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Last Updated: Tuesday, 18 October 2005, 13:04 GMT 14:04 UK
Deal on public sector pensions
Alan Johnson
Alan Johnson, Trade and Industry Secretary, welcomed the deal
Trade unions and the government have agreed a deal over the future of several public service pension schemes.

The TUC says the government has dropped its suggestion that current members of the health, civil service and education schemes should retire later, at 65.

In exchange the unions have accepted that a higher retirement age will be phased in for new staff.

The TUC said the agreement was a "sensible compromise" which meant that pensions promises would not be broken.

The trade union organisation hailed today's agreement as a major breakthrough which it would recommend to its members.

The government had originally proposed that a higher retirement age be introduced for the existing pension scheme members from 2013.

The TUC said its members now "need suffer no detriment in their pension arrangements".

This deal is unacceptable from the standpoint of British business
David Frost, British Chambers of Commerce

Trade and Industry Secretary Alan Johnson, who has been leading the government's negotiations, was also pleased with the deal.

"This is quite a breakthrough because the normal pension age in education, health and the civil service will be 65 for new entrants from next year," he said.

But business leaders were furious and claimed the government had caved in to union pressure.

Detailed negotiations

Each of the pension schemes for health, civil service and education staff has its own rules and regulations.

They accepted all the facts about demographic change; they accepted the need to move to 65 as a normal pension age
Alan Johnson, Trade & Industry Secretary

The shape of any future schemes for new employees will now be negotiated in detail.

According to the TUC, the government has agreed that new schemes will still be linked to earnings and be index-linked to protect them against inflation.

Also, retirement at 60 will still be an option if future staff wish to fund retirement at that age by making higher contributions.

But according to Alan Johnson the unions "accepted all the facts about demographic change; they accepted the need to move to 65 as a normal pension age".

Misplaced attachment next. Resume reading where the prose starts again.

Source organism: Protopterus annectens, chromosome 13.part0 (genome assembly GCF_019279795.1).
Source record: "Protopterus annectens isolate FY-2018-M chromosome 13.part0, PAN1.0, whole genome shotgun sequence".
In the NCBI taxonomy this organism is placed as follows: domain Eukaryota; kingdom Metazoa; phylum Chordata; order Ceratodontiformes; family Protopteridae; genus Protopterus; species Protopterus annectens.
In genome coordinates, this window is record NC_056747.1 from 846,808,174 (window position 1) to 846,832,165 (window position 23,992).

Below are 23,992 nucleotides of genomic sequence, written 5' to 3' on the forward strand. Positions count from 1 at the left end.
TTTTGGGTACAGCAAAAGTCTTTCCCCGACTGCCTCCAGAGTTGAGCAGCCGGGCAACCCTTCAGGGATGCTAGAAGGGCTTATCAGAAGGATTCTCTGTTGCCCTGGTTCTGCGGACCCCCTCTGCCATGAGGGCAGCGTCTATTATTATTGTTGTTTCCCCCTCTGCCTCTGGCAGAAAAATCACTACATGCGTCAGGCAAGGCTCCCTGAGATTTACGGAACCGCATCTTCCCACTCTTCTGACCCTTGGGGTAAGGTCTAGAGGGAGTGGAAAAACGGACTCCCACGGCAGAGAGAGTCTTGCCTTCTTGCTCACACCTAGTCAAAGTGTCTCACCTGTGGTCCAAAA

Negotiations over the local government pension scheme and firefighters scheme are taking place separately and a TUC spokesman said they were nowhere near as advanced.

Dave Prentis, the general secretary of the trade union Unison, said: "We want the principles established here to be applied to the local government scheme. These principles have been endorsed by the Cabinet.

"It is important that the promise made to teachers, health workers and civil servants applies also to the more than 1.3 million local government workers."

The government first started proposing changes to the various public service and local government pension schemes last year.

Although they have different features, a common theme of the government's plans has been a raising of the standard retirement age, typically to 65, instead of 60.

The aim has been to cut the cost of running the pension schemes, which has been rising partly because people have been living longer.

Union opposition

The TUC's annual conference in September was told that 13 different unions, representing more than three million public sector workers, would engage in the biggest industrial action since the 1926 General Strike if the government pressed ahead with its plans.

But business organisations have been pressurising the government to act to extend the retirement age immediately.

The CBI recently demanded that public servants work longer before retiring.

On Monday, the British Chambers of Commerce (BCC) complained to Tony Blair that it was unfair for the public employees to have better pension arrangements than private employers.

David Frost, director general of the BCC was furious at today's agreement: "This deal is unacceptable from the standpoint of British business.

"The government needed to grasp the nettle and increase the public sector retirement age for existing employees on a sliding scale. They have failed to do this," he added.

And David Willets, the Shadow Trade and Industry Secretary, criticised the move.

"There is a growing divide between public and private sector pensions which cannot be sustained," he said.

"At this rate it could take forty years for the public sector retirement age to rise. The Arctic ice cap is melting more rapidly than the Government is reforming public sector pensions."

Watch how the deal will work

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